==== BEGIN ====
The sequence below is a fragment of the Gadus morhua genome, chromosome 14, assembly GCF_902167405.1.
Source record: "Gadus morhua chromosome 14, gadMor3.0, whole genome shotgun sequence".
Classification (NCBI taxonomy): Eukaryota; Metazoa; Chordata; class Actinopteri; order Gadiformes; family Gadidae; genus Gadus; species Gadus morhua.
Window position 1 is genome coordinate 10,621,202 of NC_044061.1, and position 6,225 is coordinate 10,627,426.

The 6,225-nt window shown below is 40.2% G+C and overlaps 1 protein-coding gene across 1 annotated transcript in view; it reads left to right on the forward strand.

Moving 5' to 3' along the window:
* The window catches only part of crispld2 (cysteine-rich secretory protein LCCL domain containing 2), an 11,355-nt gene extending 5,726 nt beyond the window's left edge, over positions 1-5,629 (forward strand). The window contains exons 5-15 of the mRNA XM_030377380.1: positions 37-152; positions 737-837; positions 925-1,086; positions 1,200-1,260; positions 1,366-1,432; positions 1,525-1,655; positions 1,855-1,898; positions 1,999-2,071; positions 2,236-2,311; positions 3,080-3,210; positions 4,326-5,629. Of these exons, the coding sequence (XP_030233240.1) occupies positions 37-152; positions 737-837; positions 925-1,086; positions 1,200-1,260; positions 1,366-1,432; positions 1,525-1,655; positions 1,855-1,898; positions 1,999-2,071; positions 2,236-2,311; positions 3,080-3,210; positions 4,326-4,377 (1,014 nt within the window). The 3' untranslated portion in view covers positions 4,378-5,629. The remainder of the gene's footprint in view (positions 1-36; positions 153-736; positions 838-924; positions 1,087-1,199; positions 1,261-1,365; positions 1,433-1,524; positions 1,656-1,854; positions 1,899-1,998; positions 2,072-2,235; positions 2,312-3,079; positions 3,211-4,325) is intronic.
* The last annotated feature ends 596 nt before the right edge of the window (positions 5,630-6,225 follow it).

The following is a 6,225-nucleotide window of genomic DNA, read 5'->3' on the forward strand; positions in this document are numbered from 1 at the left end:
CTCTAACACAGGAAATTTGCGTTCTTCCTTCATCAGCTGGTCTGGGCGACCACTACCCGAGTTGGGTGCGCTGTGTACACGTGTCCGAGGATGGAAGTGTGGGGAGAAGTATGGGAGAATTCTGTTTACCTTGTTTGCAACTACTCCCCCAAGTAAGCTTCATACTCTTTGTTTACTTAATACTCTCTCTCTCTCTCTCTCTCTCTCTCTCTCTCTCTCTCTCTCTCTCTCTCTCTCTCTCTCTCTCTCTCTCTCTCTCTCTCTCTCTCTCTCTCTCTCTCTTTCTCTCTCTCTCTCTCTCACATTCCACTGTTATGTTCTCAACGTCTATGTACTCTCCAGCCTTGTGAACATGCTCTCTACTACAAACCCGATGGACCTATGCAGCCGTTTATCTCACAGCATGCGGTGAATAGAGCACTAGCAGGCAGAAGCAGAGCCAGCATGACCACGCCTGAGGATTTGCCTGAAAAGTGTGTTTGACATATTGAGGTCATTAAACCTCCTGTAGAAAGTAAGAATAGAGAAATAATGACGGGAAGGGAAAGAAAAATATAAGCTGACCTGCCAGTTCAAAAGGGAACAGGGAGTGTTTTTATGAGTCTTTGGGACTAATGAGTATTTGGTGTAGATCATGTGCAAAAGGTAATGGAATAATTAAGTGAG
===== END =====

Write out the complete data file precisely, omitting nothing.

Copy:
The sequence below is a fragment of the Gadus morhua genome, chromosome 14, assembly GCF_902167405.1.
Source record: "Gadus morhua chromosome 14, gadMor3.0, whole genome shotgun sequence".
Classification (NCBI taxonomy): Eukaryota; Metazoa; Chordata; class Actinopteri; order Gadiformes; family Gadidae; genus Gadus; species Gadus morhua.
Window position 1 is genome coordinate 10,621,202 of NC_044061.1, and position 6,225 is coordinate 10,627,426.

The 6,225-nt window shown below is 40.2% G+C and overlaps 1 protein-coding gene across 1 annotated transcript in view; it reads left to right on the forward strand.

Moving 5' to 3' along the window:
* The window catches only part of crispld2 (cysteine-rich secretory protein LCCL domain containing 2), an 11,355-nt gene extending 5,726 nt beyond the window's left edge, over positions 1-5,629 (forward strand). The window contains exons 5-15 of the mRNA XM_030377380.1: positions 37-152; positions 737-837; positions 925-1,086; positions 1,200-1,260; positions 1,366-1,432; positions 1,525-1,655; positions 1,855-1,898; positions 1,999-2,071; positions 2,236-2,311; positions 3,080-3,210; positions 4,326-5,629. Of these exons, the coding sequence (XP_030233240.1) occupies positions 37-152; positions 737-837; positions 925-1,086; positions 1,200-1,260; positions 1,366-1,432; positions 1,525-1,655; positions 1,855-1,898; positions 1,999-2,071; positions 2,236-2,311; positions 3,080-3,210; positions 4,326-4,377 (1,014 nt within the window). The 3' untranslated portion in view covers positions 4,378-5,629. The remainder of the gene's footprint in view (positions 1-36; positions 153-736; positions 838-924; positions 1,087-1,199; positions 1,261-1,365; positions 1,433-1,524; positions 1,656-1,854; positions 1,899-1,998; positions 2,072-2,235; positions 2,312-3,079; positions 3,211-4,325) is intronic.
* The last annotated feature ends 596 nt before the right edge of the window (positions 5,630-6,225 follow it).

The following is a 6,225-nucleotide window of genomic DNA, read 5'->3' on the forward strand; positions in this document are numbered from 1 at the left end:
CTCTAACACAGGAAATTTGCGTTCTTCCTTCATCAGCTGGTCTGGGCGACCACTACCCGAGTTGGGTGCGCTGTGTACACGTGTCCGAGGATGGAAGTGTGGGGAGAAGTATGGGAGAATTCTGTTTACCTTGTTTGCAACTACTCCCCCAAGTAAGCTTCATACTCTTTGTTTACTTAATACTCTCTCTCTCTCTCTCTCTCTCTCTCTCTCTCTCTCTCTCTCTCTCTCTCTCTCTCTCTCTCTCTCTCTCTCTCTCTCTCTCTCTCTCTCTCTCTCTCTTTCTCTCTCTCTCTCTCTCACATTCCACTGTTATGTTCTCAACGTCTATGTACTCTCCAGCCTTGTGAACATGCTCTCTACTACAAACCCGATGGACCTATGCAGCCGTTTATCTCACAGCATGCGGTGAATAGAGCACTAGCAGGCAGAAGCAGAGCCAGCATGACCACGCCTGAGGATTTGCCTGAAAAGTGTGTTTGACATATTGAGGTCATTAAACCTCCTGTAGAAAGTAAGAATAGAGAAATAATGACGGGAAGGGAAAGAAAAATATAAGCTGACCTGCCAGTTCAAAAGGGAACAGGGAGTGTTTTTATGAGTCTTTGGGACTAATGAGTATTTGGTGTAGATCATGTGCAAAAGGTAATGGAATAATTAAGTGAG